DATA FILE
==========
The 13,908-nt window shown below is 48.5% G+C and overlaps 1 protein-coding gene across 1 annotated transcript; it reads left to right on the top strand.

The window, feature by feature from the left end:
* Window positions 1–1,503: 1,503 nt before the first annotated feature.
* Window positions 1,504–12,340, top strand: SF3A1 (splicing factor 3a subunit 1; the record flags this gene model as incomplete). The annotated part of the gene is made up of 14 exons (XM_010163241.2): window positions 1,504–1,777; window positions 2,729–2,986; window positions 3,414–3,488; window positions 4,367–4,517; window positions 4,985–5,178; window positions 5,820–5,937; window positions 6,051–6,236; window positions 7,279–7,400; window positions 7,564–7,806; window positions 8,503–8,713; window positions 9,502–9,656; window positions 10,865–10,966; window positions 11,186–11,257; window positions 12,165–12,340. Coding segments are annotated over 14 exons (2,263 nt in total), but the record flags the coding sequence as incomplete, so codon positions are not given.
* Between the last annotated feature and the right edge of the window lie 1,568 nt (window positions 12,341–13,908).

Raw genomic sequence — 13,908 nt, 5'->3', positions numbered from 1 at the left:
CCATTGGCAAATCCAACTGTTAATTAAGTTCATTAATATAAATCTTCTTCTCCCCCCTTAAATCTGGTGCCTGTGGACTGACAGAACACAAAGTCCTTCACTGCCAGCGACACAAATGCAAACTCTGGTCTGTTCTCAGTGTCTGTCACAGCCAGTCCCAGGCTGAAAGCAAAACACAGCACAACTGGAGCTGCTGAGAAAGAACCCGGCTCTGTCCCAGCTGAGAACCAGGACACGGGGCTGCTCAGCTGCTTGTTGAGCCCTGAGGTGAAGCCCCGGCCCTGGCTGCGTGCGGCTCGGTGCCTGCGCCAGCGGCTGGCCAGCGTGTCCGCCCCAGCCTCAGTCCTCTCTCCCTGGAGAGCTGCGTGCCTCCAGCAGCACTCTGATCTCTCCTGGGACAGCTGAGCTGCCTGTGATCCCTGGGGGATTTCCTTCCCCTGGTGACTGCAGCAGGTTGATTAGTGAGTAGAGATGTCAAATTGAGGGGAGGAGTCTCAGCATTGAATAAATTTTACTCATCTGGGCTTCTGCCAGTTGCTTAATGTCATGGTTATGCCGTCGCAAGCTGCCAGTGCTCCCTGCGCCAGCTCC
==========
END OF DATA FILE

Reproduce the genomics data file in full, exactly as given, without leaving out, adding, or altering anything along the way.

The 13,908-nt window shown below is 48.5% G+C and overlaps 1 protein-coding gene across 1 annotated transcript; it reads left to right on the top strand.

The window, feature by feature from the left end:
* Window positions 1–1,503: 1,503 nt before the first annotated feature.
* Window positions 1,504–12,340, top strand: SF3A1 (splicing factor 3a subunit 1; the record flags this gene model as incomplete). The annotated part of the gene is made up of 14 exons (XM_010163241.2): window positions 1,504–1,777; window positions 2,729–2,986; window positions 3,414–3,488; window positions 4,367–4,517; window positions 4,985–5,178; window positions 5,820–5,937; window positions 6,051–6,236; window positions 7,279–7,400; window positions 7,564–7,806; window positions 8,503–8,713; window positions 9,502–9,656; window positions 10,865–10,966; window positions 11,186–11,257; window positions 12,165–12,340. Coding segments are annotated over 14 exons (2,263 nt in total), but the record flags the coding sequence as incomplete, so codon positions are not given.
* Between the last annotated feature and the right edge of the window lie 1,568 nt (window positions 12,341–13,908).

Raw genomic sequence — 13,908 nt, 5'->3', positions numbered from 1 at the left:
CCATTGGCAAATCCAACTGTTAATTAAGTTCATTAATATAAATCTTCTTCTCCCCCCTTAAATCTGGTGCCTGTGGACTGACAGAACACAAAGTCCTTCACTGCCAGCGACACAAATGCAAACTCTGGTCTGTTCTCAGTGTCTGTCACAGCCAGTCCCAGGCTGAAAGCAAAACACAGCACAACTGGAGCTGCTGAGAAAGAACCCGGCTCTGTCCCAGCTGAGAACCAGGACACGGGGCTGCTCAGCTGCTTGTTGAGCCCTGAGGTGAAGCCCCGGCCCTGGCTGCGTGCGGCTCGGTGCCTGCGCCAGCGGCTGGCCAGCGTGTCCGCCCCAGCCTCAGTCCTCTCTCCCTGGAGAGCTGCGTGCCTCCAGCAGCACTCTGATCTCTCCTGGGACAGCTGAGCTGCCTGTGATCCCTGGGGGATTTCCTTCCCCTGGTGACTGCAGCAGGTTGATTAGTGAGTAGAGATGTCAAATTGAGGGGAGGAGTCTCAGCATTGAATAAATTTTACTCATCTGGGCTTCTGCCAGTTGCTTAATGTCATGGTTATGCCGTCGCAAGCTGCCAGTGCTCCCTGCGCCAGCTCC